Later this Year the UK government is changing the current standard fuel E5, into the new 'environmentally friendlier' E10.
This change will be occurring in the next few weeks so we've put together some question and answers for you.
What is E10?
E10 is petrol that contains up to 10% renewable ethanol, helping to reduce carbon monoxide emissions associated with petrol vehicles. It's being introduced to tackle climate change.
In Brazil, cars can run on pure ethanol fuel called E-100, but the UK has yet to adopt this practice, and likely won't before the 2030 ban on ICE vehicles.
But what's the point?
It's all in the name of the environment. As ethanol is renewable and derived from plants, just using 5% less unleaded petrol will cause a huge shift in the quantity of fossil fuels needed to power our cars.
The department for Transport claims this shift will cut carbon emissions by 750,000 Tonnes per year.
What about my Car?
Petrol Engines built after 2011 should accept E10 with no issues, but it won't be compatible with older vehicles. If your car is not compatible, it could damage the engine so if you're an instructor with a car 10 years old or more, you likely won't be able to use E10, so be careful!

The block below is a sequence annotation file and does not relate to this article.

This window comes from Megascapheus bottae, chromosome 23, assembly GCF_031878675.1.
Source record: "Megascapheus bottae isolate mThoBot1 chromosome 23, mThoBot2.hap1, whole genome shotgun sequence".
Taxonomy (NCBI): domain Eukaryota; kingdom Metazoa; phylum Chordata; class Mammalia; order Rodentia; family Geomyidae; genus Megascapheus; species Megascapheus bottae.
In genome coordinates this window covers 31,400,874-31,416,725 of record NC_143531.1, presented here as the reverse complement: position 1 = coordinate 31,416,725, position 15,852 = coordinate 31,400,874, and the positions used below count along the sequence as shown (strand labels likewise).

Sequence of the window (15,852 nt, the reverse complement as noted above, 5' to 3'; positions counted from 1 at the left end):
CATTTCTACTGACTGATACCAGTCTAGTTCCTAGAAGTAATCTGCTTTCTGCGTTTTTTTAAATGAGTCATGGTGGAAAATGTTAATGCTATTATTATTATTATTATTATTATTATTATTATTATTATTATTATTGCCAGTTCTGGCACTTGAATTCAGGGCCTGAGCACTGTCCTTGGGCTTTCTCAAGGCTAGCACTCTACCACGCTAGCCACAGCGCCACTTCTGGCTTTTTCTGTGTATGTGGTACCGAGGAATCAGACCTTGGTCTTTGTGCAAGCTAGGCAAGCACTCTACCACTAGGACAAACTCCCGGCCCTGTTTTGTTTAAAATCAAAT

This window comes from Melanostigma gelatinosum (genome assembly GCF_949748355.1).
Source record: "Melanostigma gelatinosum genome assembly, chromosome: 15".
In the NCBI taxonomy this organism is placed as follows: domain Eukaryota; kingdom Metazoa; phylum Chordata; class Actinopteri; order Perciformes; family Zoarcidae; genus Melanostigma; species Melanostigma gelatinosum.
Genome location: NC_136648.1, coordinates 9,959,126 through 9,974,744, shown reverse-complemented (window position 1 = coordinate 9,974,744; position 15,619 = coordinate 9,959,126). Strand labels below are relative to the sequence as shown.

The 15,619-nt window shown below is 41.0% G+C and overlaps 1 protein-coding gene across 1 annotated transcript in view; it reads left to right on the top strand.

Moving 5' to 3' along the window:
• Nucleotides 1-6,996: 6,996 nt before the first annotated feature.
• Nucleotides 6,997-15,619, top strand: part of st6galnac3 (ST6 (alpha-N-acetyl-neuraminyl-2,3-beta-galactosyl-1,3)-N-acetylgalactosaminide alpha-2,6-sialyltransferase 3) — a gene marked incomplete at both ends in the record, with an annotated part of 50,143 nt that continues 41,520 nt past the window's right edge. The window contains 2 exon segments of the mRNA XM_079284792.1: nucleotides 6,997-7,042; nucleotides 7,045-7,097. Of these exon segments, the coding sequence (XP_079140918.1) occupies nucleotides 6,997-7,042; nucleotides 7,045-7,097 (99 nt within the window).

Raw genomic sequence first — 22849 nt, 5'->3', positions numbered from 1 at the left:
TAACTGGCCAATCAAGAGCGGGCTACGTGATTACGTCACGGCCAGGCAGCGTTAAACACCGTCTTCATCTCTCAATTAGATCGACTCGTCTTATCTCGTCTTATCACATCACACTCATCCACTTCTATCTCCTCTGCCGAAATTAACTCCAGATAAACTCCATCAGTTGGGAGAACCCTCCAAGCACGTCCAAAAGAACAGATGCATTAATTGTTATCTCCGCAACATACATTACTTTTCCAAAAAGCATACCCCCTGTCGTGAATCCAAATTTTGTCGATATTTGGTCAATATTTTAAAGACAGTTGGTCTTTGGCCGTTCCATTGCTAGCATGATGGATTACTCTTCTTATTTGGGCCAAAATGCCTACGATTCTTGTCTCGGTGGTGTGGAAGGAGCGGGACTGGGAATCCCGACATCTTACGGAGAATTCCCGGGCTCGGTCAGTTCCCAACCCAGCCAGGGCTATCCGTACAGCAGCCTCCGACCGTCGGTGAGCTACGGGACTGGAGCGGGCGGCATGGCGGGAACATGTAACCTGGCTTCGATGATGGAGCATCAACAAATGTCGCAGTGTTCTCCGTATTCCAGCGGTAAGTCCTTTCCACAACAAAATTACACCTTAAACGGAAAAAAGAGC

The government has actually launched a website to check if your vehicle is compatible, you'll need to know the make, model, engine size and year of manufacture to use the site.
All the petrol cars on contract with CA cars shouldn't be effected by this change.
Can I mix E5 and E10?
Yes, that should be fine.
The RAC even suggests those who drive older cars which have accidentally used E10, should rectify the mistake by topping up the engine with E5 as soon as possible after a 3rd of a tank is used.
Can I still use E5 if I choose?
Yes, E5 will still be supplied under the "super" heading at most large filling stations.
Are there any negatives of E10?
Well, Nothing is plain sailing. There are reports that E10 is a less stable fuel, meaning if your car has been left undriven for a while, it may be harder to start.
Other motor industry experts have suggested that E10 is less efficient than it's E5 counterpart. Meaning the vehicle will burn the fuel up quicker, reducing MPG and causing drivers to fill up more.